Almost two in five internet users in the US will use wearables by 2019, predicts research from eMarketer. The next several years will continue to see double-digit growth in the number of Americans using wearable devices, according to the analyst’s first wearables forecast.
In 2015, 39.5 million US adults 18 and over will use wearables, including smartwatches and fitness trackers. That’s a jump of 57.7% over 2014. While penetration among US adults is just 16.0% this year, eMarketer expects that to double by 2018, to 81.7 million users.
eMarketer defines wearable users as those who wear accessories or clothing at least once per month that are embedded with internet-connected electronics and exchange data with a manufacturer or other connected device.
Wearables are currently most popular among US adults between 25 and 44, who are the most involved in the movement toward data and fitness tracking. In 2015, 25.1% of internet users between 25 and 34 and 23.1% of those between 35 and 44 will use one. By 2018, 49.9% of 25- to 34-year-old internet users and 47.0% of 35- to 44-year-old internet users will use a wearable device. Long-term, older Americans are expected to be a bigger growth driver, as more wearable health monitoring devices hit the market. Throughout the forecast period, US adults 65 and older will see the biggest growth rates every year for wearable adoption.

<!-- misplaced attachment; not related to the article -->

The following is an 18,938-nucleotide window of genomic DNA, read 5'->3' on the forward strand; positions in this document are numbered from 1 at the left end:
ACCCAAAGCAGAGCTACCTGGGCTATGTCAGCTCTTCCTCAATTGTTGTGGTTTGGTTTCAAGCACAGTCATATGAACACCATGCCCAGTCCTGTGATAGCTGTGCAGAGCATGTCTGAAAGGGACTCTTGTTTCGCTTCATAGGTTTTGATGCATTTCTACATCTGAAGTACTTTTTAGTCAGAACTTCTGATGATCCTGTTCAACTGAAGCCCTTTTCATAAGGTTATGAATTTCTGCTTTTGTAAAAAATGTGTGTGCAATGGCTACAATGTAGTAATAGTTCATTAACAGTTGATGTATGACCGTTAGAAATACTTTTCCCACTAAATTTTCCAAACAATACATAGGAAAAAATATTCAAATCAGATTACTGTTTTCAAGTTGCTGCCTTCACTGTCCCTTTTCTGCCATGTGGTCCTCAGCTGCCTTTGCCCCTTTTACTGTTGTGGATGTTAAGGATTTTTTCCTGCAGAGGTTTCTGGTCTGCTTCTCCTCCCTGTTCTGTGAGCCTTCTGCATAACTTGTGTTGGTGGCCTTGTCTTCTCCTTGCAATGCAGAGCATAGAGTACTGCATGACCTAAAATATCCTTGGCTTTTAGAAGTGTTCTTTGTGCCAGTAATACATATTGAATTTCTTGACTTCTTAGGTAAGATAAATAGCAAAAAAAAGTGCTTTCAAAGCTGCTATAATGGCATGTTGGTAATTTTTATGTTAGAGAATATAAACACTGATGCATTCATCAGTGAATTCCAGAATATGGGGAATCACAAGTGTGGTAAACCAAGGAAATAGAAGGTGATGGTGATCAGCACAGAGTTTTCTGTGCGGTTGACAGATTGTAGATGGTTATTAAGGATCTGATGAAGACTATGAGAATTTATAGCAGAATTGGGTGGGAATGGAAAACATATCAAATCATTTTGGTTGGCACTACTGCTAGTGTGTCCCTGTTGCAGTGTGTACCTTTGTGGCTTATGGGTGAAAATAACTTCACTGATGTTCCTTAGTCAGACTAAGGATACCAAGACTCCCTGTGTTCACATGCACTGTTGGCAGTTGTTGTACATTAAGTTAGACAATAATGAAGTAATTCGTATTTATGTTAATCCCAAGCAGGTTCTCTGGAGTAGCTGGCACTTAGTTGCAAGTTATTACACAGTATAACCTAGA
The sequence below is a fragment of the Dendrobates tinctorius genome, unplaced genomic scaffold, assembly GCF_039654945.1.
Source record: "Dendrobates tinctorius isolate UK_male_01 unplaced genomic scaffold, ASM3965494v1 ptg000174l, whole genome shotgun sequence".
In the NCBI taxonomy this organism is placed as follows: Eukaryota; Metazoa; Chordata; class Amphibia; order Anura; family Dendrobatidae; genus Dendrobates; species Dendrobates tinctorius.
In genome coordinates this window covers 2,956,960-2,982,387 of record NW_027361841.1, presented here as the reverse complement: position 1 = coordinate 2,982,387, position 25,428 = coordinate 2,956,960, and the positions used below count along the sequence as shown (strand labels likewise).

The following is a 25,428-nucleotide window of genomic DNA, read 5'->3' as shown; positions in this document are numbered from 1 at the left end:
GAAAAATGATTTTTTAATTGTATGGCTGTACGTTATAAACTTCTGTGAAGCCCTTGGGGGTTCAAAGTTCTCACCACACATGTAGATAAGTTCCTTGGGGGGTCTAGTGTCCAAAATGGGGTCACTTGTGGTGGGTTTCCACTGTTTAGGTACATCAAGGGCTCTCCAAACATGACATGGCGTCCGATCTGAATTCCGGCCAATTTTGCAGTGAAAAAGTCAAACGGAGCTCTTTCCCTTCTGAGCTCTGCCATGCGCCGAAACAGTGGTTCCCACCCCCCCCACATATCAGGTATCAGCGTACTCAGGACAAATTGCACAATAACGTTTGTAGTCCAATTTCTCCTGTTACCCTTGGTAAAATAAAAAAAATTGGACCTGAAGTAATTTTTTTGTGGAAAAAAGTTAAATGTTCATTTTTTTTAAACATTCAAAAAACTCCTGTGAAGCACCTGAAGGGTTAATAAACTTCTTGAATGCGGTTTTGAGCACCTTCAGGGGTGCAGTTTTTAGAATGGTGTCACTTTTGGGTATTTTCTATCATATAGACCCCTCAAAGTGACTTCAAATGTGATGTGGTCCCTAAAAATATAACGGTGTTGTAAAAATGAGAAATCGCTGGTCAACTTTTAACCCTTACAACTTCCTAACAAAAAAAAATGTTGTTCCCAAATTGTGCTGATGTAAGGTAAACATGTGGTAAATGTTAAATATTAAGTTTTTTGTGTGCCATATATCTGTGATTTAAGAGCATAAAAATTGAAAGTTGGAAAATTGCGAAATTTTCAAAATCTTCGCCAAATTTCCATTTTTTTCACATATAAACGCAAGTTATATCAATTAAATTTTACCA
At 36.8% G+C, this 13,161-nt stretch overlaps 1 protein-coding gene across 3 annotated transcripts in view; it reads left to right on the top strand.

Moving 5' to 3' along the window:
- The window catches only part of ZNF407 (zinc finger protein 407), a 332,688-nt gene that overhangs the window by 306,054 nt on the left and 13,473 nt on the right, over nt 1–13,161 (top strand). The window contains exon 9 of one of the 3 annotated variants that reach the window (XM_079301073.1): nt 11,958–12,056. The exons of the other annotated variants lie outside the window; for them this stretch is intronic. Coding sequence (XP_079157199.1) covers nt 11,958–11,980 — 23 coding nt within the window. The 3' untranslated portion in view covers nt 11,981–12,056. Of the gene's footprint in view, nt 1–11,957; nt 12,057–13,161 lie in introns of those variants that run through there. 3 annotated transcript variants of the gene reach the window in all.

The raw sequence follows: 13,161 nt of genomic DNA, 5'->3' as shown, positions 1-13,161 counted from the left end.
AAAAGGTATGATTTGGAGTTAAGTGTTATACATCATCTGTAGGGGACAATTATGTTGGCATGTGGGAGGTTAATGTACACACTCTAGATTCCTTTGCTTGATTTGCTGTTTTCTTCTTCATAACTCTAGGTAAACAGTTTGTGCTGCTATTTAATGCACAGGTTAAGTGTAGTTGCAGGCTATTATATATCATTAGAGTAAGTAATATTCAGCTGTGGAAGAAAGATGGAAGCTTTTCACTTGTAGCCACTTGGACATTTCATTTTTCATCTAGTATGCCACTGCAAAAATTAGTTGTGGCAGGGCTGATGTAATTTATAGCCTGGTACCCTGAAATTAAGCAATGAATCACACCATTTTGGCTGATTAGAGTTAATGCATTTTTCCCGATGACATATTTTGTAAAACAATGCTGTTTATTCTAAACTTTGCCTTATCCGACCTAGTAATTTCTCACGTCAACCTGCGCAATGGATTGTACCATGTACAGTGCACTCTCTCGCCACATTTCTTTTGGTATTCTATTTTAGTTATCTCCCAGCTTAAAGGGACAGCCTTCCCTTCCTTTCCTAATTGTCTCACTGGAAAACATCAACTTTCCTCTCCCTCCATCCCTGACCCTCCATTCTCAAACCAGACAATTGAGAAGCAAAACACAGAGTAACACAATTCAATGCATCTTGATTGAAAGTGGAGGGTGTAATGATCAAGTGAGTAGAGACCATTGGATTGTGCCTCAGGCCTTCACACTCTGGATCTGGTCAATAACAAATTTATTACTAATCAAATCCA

With the growth in Fitbit in 2014, the market was primarily dominated by females. But as smartwatches take off in 2015 and 2016, we expect these devices to skew male. In 2015, 19.3% of male internet users will use a wearable device, compared with 18.2% of female internet users. In 2017, eMarketer expects females to once again overtake men in terms of number of users-34.1% of female internet users compared with 33.9% of males. The decreasing price of wearables will play a key role in driving more women to buy them.
Even with solid growth rates, many consumers do not always see a clear or big enough value to motivate them to buy a wearable device. Shoppers are also price-sensitive. Because of these challenges, market penetration still remains low and will not grow as quickly as other device categories like the smartphone or tablet when they first launched. And with just 16% of Americans currently using a wearable device, advertisers have yet to fully embrace the new technology.
“The consensus among the experts we consulted was that advertising will not appear in volume on wearables until one or more of the devices attains significant market share, which makes sense considering scale is a critical aspect of digital advertising,” says eMarketer senior analyst Cathy Boyle.
One factor that could incite more consumers to buy a wearable is the development of more apps, which played a critical role in the adoption of mobile phones and tablets. Once wearables reach mass adoption, advertisers expect to connect with users through native ad formats.
Image: Alice Eyman, Watch Judge